1. Deutsch, Roberta Lynn

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Almost 20 years have passed since I accompanied my 21-year-old daughter to the physician's office for the results of her MRI. The news was a certain death sentence without surgery and 50/50 with surgery.

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My daughter chose surgery, and although it went well, she had a massive stroke during the night. Fourteen days later, she died. This gut-wrenching experience changed my nursing practice.


The nurses who cared for my daughter did not offer emotional or spiritual support to me; they knew I was a nurse. They came into the room, cared for my daughter, and left. Caring for a young patient who is not going to walk out of the hospital is tough for nurses.


Although my family offered love and support, they could not remove the excruciating pain that darkened my days and haunted my nights. As I prayed and read the Bible for consolation, I found peace in 2 Corinthians 1:3-4 (The Voice): "He is the Father of compassion, the God of all comfort. He consoles us as we endure the pain and hardship of life so that we may draw from his comfort and share it with others in their own struggles."


Later, I realized that I could provide spiritual support to patients and families who needed my care while hospitalized. I did not want another patient to feel the loneliness I felt at my daughter's bedside. I wanted to share the compassion that God had shown me. I resolved from that day forward to offer prayer to patients.


I am a vascular access specialist for a multihospital, faith-based organization. I usually spend an hour with a patient, placing a peripherally inserted central catheter (PICC). Rarely do I see that patient again.


Normally, I work in a different hospital each day. I have limited time to provide for spiritual needs while with a patient. When in a room, I look for signs of faith: devotional books, a Bible, or other items that suggest the patient's spirituality. In those cases, I offer to pray for patients before starting the procedure or before leaving the room.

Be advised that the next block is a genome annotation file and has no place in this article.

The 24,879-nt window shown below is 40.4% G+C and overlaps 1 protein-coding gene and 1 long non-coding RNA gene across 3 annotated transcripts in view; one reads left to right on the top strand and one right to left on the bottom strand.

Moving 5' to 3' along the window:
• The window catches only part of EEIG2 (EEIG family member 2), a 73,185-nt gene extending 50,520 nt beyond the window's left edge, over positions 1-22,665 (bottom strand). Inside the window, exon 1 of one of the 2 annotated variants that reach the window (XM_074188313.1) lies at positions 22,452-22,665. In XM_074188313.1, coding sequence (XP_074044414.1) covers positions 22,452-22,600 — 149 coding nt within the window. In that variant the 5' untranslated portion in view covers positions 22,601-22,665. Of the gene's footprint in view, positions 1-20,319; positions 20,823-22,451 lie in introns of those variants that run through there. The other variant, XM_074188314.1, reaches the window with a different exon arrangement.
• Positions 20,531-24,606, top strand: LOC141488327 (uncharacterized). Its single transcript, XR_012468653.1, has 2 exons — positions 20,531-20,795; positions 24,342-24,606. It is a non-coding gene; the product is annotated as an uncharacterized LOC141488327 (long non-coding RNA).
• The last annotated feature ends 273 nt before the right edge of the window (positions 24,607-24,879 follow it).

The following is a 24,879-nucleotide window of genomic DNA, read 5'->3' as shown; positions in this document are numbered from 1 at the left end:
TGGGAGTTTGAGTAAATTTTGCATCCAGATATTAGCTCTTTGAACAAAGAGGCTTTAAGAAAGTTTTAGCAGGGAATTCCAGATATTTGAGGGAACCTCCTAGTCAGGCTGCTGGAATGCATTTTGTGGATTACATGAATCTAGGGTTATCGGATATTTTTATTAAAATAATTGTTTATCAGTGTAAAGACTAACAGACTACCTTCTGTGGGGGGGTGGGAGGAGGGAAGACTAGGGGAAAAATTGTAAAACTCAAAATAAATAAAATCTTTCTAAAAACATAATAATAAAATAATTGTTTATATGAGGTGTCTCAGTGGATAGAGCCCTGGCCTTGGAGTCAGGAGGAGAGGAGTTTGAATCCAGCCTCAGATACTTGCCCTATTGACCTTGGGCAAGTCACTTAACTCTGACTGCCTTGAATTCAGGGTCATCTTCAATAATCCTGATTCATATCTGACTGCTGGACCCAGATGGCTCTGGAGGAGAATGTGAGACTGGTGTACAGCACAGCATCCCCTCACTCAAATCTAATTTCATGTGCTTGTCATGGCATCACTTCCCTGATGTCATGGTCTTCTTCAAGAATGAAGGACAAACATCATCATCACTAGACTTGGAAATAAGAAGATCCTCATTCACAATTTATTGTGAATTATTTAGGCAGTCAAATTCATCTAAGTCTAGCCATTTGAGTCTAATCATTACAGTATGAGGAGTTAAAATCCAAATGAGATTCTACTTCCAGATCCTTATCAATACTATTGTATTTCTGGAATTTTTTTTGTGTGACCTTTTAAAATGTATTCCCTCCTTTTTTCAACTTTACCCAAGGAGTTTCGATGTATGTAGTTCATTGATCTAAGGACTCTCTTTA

Several years ago, I met someone who would reaffirm the importance of prayer for patients. I had an order to place a PICC in a patient on the oncology floor. I walked into the patient's room right after the oncologist walked out of the room. The oncologist delivered the life-changing diagnosis: acute lymphocytic leukemia (ALL).


Joanne* was sitting in bed with a tearful expression. She had 3 to 6 months to live. A Christian devotional book rested on the bedside table. I introduced myself, we talked a bit, and I offered to pray for her. She said yes, took my hand, and together we prayed. I inserted her PICC and left, not knowing how God would answer our prayer.


Joanne started her treatment that night. I came to visit as time allowed. Some days she was awake and alert, and we would hold hands and pray. Other days, she was too heavily medicated, but I continued to pray for her.


During Joanne's hospital stay, I was involved in a special project on the oncology floor that allowed me to visit numerous times during her 82-day hospital stay. When she was released, we exchanged phone numbers, hoping to keep in touch.


Our paths sometimes crossed when Joanne had reactions to chemotherapy; I would see her when she was readmitted. Then we lost touch, until one day we met for lunch. She was 3 years out from her diagnosis.


Joanne said I was the only healthcare provider who had prayed for her during her hospitalization. Those prayers offered hope while she faced a death sentence. She expressed a wish that Christian nurses would realize the importance of offering to pray with their patients.


Often we do not know how our prayers are answered. Connecting with Joanne years later, and seeing the healing in her life, reminded me of the power of prayer. Her story illustrates a patient finding hope in what is, for many, a death sentence. Prayer provided hope. God is the God of all comfort, as Scripture declares. He helps us comfort those who are suffering through the compassion he has shown in our trials.


* Name changed to protect privacy. [Context Link]